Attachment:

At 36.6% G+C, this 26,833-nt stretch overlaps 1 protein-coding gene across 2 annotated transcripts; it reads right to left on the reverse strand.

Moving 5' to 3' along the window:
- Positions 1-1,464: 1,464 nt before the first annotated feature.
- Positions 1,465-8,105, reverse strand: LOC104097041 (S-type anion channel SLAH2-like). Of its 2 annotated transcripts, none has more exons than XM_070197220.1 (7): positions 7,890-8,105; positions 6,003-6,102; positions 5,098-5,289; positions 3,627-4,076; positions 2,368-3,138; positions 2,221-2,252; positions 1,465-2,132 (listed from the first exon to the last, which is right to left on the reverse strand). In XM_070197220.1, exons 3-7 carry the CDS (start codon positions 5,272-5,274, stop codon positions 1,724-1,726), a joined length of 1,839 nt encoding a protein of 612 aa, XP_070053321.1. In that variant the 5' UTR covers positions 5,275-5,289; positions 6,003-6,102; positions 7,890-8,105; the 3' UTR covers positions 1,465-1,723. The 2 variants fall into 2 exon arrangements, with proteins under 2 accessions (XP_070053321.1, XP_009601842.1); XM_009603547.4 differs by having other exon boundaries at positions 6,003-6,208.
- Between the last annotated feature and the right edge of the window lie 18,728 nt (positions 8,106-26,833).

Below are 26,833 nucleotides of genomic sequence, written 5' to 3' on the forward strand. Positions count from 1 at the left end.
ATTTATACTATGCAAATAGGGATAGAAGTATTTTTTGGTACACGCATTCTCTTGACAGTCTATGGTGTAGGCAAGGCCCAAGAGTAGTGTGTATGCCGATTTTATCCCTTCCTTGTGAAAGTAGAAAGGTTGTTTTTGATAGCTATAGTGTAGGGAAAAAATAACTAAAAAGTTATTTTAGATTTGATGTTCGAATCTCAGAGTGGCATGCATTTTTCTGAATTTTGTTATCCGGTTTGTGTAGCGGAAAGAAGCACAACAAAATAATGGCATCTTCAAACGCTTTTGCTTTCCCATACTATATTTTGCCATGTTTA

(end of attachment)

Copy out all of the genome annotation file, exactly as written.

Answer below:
At 36.6% G+C, this 26,833-nt stretch overlaps 1 protein-coding gene across 2 annotated transcripts; it reads right to left on the reverse strand.

Moving 5' to 3' along the window:
- Positions 1-1,464: 1,464 nt before the first annotated feature.
- Positions 1,465-8,105, reverse strand: LOC104097041 (S-type anion channel SLAH2-like). Of its 2 annotated transcripts, none has more exons than XM_070197220.1 (7): positions 7,890-8,105; positions 6,003-6,102; positions 5,098-5,289; positions 3,627-4,076; positions 2,368-3,138; positions 2,221-2,252; positions 1,465-2,132 (listed from the first exon to the last, which is right to left on the reverse strand). In XM_070197220.1, exons 3-7 carry the CDS (start codon positions 5,272-5,274, stop codon positions 1,724-1,726), a joined length of 1,839 nt encoding a protein of 612 aa, XP_070053321.1. In that variant the 5' UTR covers positions 5,275-5,289; positions 6,003-6,102; positions 7,890-8,105; the 3' UTR covers positions 1,465-1,723. The 2 variants fall into 2 exon arrangements, with proteins under 2 accessions (XP_070053321.1, XP_009601842.1); XM_009603547.4 differs by having other exon boundaries at positions 6,003-6,208.
- Between the last annotated feature and the right edge of the window lie 18,728 nt (positions 8,106-26,833).

Below are 26,833 nucleotides of genomic sequence, written 5' to 3' on the forward strand. Positions count from 1 at the left end.
ATTTATACTATGCAAATAGGGATAGAAGTATTTTTTGGTACACGCATTCTCTTGACAGTCTATGGTGTAGGCAAGGCCCAAGAGTAGTGTGTATGCCGATTTTATCCCTTCCTTGTGAAAGTAGAAAGGTTGTTTTTGATAGCTATAGTGTAGGGAAAAAATAACTAAAAAGTTATTTTAGATTTGATGTTCGAATCTCAGAGTGGCATGCATTTTTCTGAATTTTGTTATCCGGTTTGTGTAGCGGAAAGAAGCACAACAAAATAATGGCATCTTCAAACGCTTTTGCTTTCCCATACTATATTTTGCCATGTTTA